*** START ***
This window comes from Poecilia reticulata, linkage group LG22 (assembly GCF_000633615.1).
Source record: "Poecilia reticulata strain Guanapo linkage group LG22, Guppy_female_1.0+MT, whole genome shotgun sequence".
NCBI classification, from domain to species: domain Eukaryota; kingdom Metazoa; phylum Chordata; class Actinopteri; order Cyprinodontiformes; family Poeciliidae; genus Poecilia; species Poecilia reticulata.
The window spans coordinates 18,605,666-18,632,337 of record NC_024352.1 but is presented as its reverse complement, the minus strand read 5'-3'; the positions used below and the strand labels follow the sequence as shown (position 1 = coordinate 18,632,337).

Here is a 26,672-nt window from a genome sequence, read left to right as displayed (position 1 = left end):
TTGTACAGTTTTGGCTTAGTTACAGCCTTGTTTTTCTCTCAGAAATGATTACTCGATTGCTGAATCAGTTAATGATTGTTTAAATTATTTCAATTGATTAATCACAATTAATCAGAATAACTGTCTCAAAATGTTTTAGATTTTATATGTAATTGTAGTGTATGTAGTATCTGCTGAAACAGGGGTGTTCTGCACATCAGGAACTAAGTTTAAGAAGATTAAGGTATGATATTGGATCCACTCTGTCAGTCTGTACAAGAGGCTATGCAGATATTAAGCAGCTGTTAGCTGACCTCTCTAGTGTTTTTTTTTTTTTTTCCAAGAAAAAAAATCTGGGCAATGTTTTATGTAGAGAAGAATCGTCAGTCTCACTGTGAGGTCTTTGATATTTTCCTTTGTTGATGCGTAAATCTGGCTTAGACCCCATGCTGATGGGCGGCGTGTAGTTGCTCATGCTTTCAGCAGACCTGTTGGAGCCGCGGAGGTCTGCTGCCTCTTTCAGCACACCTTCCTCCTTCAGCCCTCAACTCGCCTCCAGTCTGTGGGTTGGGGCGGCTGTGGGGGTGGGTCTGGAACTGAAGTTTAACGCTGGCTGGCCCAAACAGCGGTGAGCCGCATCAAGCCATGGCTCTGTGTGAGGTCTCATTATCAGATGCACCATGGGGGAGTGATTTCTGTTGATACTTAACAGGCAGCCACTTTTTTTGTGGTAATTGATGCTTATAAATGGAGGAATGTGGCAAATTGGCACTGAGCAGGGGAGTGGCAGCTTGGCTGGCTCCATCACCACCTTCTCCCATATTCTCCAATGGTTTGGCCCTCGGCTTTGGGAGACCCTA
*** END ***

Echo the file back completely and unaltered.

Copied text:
This window comes from Poecilia reticulata, linkage group LG22 (assembly GCF_000633615.1).
Source record: "Poecilia reticulata strain Guanapo linkage group LG22, Guppy_female_1.0+MT, whole genome shotgun sequence".
NCBI classification, from domain to species: domain Eukaryota; kingdom Metazoa; phylum Chordata; class Actinopteri; order Cyprinodontiformes; family Poeciliidae; genus Poecilia; species Poecilia reticulata.
The window spans coordinates 18,605,666-18,632,337 of record NC_024352.1 but is presented as its reverse complement, the minus strand read 5'-3'; the positions used below and the strand labels follow the sequence as shown (position 1 = coordinate 18,632,337).

Here is a 26,672-nt window from a genome sequence, read left to right as displayed (position 1 = left end):
TTGTACAGTTTTGGCTTAGTTACAGCCTTGTTTTTCTCTCAGAAATGATTACTCGATTGCTGAATCAGTTAATGATTGTTTAAATTATTTCAATTGATTAATCACAATTAATCAGAATAACTGTCTCAAAATGTTTTAGATTTTATATGTAATTGTAGTGTATGTAGTATCTGCTGAAACAGGGGTGTTCTGCACATCAGGAACTAAGTTTAAGAAGATTAAGGTATGATATTGGATCCACTCTGTCAGTCTGTACAAGAGGCTATGCAGATATTAAGCAGCTGTTAGCTGACCTCTCTAGTGTTTTTTTTTTTTTTTCCAAGAAAAAAAATCTGGGCAATGTTTTATGTAGAGAAGAATCGTCAGTCTCACTGTGAGGTCTTTGATATTTTCCTTTGTTGATGCGTAAATCTGGCTTAGACCCCATGCTGATGGGCGGCGTGTAGTTGCTCATGCTTTCAGCAGACCTGTTGGAGCCGCGGAGGTCTGCTGCCTCTTTCAGCACACCTTCCTCCTTCAGCCCTCAACTCGCCTCCAGTCTGTGGGTTGGGGCGGCTGTGGGGGTGGGTCTGGAACTGAAGTTTAACGCTGGCTGGCCCAAACAGCGGTGAGCCGCATCAAGCCATGGCTCTGTGTGAGGTCTCATTATCAGATGCACCATGGGGGAGTGATTTCTGTTGATACTTAACAGGCAGCCACTTTTTTTGTGGTAATTGATGCTTATAAATGGAGGAATGTGGCAAATTGGCACTGAGCAGGGGAGTGGCAGCTTGGCTGGCTCCATCACCACCTTCTCCCATATTCTCCAATGGTTTGGCCCTCGGCTTTGGGAGACCCTA